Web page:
Invasive Fungal Sinusitis: Risk Factors for Visual Acuity Outcomes and Mortality
Hirabayashi, Kristin E.; Idowu, Oluwatobi O.; Kalin-Hajdu, Evan; Oldenburg, Catherine E.; Brodie, Frank L.; Kersten, Robert C.; Vagefi, M. RezaRead More
Purpose: Invasive fungal sinusitis is a rare but potentially lethal disease that primarily affects immunocompromised patients. The purpose of this study was to review an academic medical center’s experience in the presentation, diagnosis, and treatment of invasive fungal sinusitis.
Methods: A retrospective chart review was performed at a single institution over a 17-year period. Medical records, radiographic imaging, and operative reports were analyzed. Bivariate and multivariable analyses were performed to determine factors that affected visual acuity outcomes and mortality.
Results: Fifty-five patients with histopathologically confirmed invasive fungal sinusitis were included. The average duration of follow up was 1.8 ± 2.6 years (range: 1 week to 10 years). The most common causes of immunosuppression were hematologic malignancy (45%), diabetes (31%), and organ transplantation (9%). At presentation, 35% of individuals were neutropenic (absolute neutrophil count < 500/μl). All patients received systemic antifungal treatment. A surgical intervention was performed on 50 patients (91%), and all but one had functional endoscopic sinus surgery. Nine (16%) patients underwent orbital exenteration. Multivariable analysis of visual acuity outcomes demonstrated that individuals infected with Zygomycota had 6–7 lines worse vision than those infected with Ascomycota (mean difference in logMAR 0.66, 95% confidence interval 0.27 to 1.06, p = 0.001). Patients who had functional endoscopic sinus surgery had 7–8 lines better visual acuity than those without functional endoscopic sinus surgery (mean difference in logMAR −0.76, 95% confidence interval −1.13 to −0.38, p < 0.001). The overall death rate due to infection was 24%. Bivariate models demonstrated no difference in mortality in patients receiving exenteration versus those who did not (p = 0.14). Multivariable analysis of mortality demonstrated that neutropenia increased mortality (adjusted odds ratio 10.05, 95% confidence interval 1.49 to 67.67, p = 0.02). Having a greater number of surgeries was associated with an increased rate of survival (adjusted odds ratio 0.39, 95% confidence interval 0.15 to 0.96, p = 0.04).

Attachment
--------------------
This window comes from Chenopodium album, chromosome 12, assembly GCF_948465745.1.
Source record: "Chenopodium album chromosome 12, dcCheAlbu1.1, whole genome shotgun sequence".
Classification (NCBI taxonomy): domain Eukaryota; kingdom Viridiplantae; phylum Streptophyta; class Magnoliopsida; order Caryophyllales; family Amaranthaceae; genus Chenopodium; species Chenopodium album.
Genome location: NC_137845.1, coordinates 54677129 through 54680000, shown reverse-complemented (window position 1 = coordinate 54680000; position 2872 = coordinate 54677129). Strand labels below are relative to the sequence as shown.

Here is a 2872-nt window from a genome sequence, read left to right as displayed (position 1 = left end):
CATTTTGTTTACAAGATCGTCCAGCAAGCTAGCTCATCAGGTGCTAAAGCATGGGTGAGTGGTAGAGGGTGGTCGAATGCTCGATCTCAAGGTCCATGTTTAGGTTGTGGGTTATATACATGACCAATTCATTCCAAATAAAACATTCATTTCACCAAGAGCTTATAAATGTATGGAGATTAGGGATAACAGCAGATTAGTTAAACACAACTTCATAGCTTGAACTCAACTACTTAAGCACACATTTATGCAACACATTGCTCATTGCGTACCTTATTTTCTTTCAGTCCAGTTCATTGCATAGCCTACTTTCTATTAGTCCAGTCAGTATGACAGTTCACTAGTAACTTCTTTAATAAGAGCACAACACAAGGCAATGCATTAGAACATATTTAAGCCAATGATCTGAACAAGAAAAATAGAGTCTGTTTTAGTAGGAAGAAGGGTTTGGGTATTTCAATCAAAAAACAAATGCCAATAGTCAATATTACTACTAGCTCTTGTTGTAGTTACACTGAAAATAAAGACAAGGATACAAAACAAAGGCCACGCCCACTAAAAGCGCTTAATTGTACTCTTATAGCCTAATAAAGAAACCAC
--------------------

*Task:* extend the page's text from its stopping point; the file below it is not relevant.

Conclusions: Invasive fungal sinusitis is an aggressive disease with significant mortality. Patients with neutropenia had a lower rate of survival, and infection with Zygomycota was associated with worse visual acuity outcomes. Those having functional endoscopic sinus surgery had better final visual acuity, and an increased number of surgeries was associated with a decreased chance of death. Exenteration yielded no observed survival benefit.
Endoscopic sinus debridement portends better visual acuity outcomes in patients with invasive fungal sinusitis, whereas exenteration yields no difference in survival benefit.